Wednesday, March 18, 2015

Yesterday, a majority of the presbyteries of the Presbyterian Church (USA) voted to amend our constitution to refer to marriage as between two people, traditionally a man and a woman.

 Here’s the wording: Marriage is a gift God has given to all humankind for the well-being of the entire human family. Marriage involves a unique commitment between two people, traditionally a man and a woman, to love and support each other for the rest of their lives. The sacrificial love that unites the couple sustains them as faithful and responsible members of the church and the wider community. 

In civil law, marriage is a contract that recognizes the rights and obligations of the married couple in society. In the Reformed tradition, marriage is also a covenant in which God has an active part, and which the community of faith publicly witnesses and acknowledges. 

This means that if individual churches and pastors choose to, they can perform gay weddings.
I know that makes some Presbyterians afraid that we will lose members to more conservative denominations. That may happen. I understand their concerns. My concern is that we are true to our calling to follow Jesus and share the good news of God’s love with all people. 

We tend to think that a person is either male or female. But that is not always the case. In college, I majored in human development. I learned that sometimes children are born with ambiguous genitalia and/or chromosomes. Parents were pressured into approving surgery for their children, so that their babies would have a specific gender. Sometimes these children grew up without knowing about their infant surgery, but they knew that “something was wrong with them.” (This surgery is much less frequent now, as our understanding of gender has broadened.) I was sad that these children would have trouble getting married. I looked to the Bible for help. This verse was scary:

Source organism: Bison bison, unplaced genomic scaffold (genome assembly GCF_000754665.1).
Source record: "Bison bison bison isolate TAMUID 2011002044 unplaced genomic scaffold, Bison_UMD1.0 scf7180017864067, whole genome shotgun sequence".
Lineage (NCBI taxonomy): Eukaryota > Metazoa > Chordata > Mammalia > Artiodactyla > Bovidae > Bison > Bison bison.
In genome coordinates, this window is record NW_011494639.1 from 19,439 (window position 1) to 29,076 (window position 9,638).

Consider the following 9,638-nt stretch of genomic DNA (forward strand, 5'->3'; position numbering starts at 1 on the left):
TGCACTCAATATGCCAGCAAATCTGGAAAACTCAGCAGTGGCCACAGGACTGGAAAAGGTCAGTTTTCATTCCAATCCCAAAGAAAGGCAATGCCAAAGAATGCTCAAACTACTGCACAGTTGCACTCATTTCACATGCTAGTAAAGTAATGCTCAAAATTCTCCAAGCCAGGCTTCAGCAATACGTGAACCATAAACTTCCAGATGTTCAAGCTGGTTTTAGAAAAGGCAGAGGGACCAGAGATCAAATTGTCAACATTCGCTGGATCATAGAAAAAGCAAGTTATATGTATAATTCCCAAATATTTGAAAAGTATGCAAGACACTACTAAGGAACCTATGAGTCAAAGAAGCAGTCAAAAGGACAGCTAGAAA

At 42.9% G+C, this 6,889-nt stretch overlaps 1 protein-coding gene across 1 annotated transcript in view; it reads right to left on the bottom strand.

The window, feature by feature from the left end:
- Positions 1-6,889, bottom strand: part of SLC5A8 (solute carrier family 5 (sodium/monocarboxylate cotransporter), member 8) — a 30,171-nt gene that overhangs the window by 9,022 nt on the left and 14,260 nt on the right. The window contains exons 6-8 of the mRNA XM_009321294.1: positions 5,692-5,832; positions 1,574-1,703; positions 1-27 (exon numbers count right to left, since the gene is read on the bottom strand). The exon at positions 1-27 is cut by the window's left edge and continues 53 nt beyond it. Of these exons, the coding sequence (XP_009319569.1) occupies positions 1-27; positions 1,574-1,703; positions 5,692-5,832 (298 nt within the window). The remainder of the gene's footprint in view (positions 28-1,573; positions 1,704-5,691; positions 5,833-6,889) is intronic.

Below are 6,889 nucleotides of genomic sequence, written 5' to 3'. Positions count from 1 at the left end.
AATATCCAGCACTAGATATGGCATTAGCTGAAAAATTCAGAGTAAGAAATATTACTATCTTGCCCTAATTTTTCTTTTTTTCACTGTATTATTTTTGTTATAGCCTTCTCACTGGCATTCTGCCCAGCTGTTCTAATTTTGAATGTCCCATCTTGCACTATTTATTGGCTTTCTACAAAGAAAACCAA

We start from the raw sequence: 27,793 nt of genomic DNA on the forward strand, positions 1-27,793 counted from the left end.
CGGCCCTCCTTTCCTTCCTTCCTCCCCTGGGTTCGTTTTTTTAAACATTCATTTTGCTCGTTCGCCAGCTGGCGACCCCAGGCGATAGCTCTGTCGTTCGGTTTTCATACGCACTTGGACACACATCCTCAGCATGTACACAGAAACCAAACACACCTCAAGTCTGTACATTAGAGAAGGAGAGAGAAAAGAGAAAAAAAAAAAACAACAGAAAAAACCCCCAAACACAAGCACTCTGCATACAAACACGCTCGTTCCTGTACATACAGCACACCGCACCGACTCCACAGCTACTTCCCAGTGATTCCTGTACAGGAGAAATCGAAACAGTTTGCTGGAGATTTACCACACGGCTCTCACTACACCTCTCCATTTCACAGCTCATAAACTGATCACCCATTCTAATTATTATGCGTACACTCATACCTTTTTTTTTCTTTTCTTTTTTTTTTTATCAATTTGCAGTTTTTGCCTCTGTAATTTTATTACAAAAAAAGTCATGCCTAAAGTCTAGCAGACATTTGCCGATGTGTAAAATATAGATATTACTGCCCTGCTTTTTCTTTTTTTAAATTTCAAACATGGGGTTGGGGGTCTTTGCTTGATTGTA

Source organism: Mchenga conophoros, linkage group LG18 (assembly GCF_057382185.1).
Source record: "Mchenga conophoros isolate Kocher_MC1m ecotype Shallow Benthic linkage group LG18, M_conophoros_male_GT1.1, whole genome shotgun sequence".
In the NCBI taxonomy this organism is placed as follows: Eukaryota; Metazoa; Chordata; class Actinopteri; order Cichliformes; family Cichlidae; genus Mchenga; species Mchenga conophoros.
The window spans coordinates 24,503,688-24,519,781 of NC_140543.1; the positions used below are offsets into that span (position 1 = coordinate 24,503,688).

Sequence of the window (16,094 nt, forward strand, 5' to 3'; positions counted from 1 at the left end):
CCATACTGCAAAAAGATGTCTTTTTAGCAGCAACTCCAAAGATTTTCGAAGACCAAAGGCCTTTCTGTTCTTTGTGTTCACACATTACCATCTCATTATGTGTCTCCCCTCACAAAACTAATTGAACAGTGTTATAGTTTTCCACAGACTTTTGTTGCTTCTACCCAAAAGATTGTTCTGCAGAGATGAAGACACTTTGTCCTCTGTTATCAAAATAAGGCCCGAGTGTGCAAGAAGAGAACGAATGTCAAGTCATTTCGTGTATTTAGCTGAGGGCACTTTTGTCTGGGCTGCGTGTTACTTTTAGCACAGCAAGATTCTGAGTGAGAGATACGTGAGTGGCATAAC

No one whose testicles are crushed or whose penis is cut off shall be admitted to the assembly of the LORD.                                                                                                                         Deuteronomy 23:1  

And then this verse was full of joy for me.
…do not let the eunuch say, "I am just a dry tree. For thus says the LORD: To the eunuchs who keep my sabbaths, who choose the things that please me and hold fast my covenant,  I will give, in my house and within my walls, a monument and a name better than sons and daughters; I will give them an everlasting name that shall not be cut off.                                                                    Isaiah 56:3b-5   
The Bible speaks with many voices; I trust the Holy Spirit to lead me to the voice that applies to my situation and my time. To me, this text from Isaiah means that people outside the binary gender identity are still included in God’s covenant and so we should include them in our churches and support their marriages. (I am not saying that LGBTQ people are equivalent to eunuchs; I'm just saying that the Bible is clear that people outside the sexual mainstream are still included as a part of God's people.)

I know gay marriage makes some of us uncomfortable—we will have to get used to it the way we had to get used to divorced people being able to be married in church.  It used to be that if divorced people were remarried, they couldn’t hold office in the church. Even today, some denominations will not serve communion to people who are divorced.

My concern for gay marriage in church is a pastoral one. Most Presbyterian pastors routinely require pre-marital counseling as part of wedding planning; Justices-of-the-peace do not. Therapists and counselors offer it, but couples have to pay for it and plan for it, so not many do. Pre-marital counseling decreases the likelihood of divorce by a third or a half, depending on whose statistics you’re reading.

During pre-marital counseling, I help couples identify their challenges, celebrate their strengths, and learn to work through conflicts about important issues (money, children, chores) when the conflicts are small. When I meet with a bride and groom, I talk with them about their spiritual lives, and it is a good opportunity for me to share the gospel with them. I want every couple to have a holy, healthy, and joy-filled relationship. Now that people who are LBGTQ  can get married in Presbyterian churches, brides and brides and grooms and grooms too can have this benefit.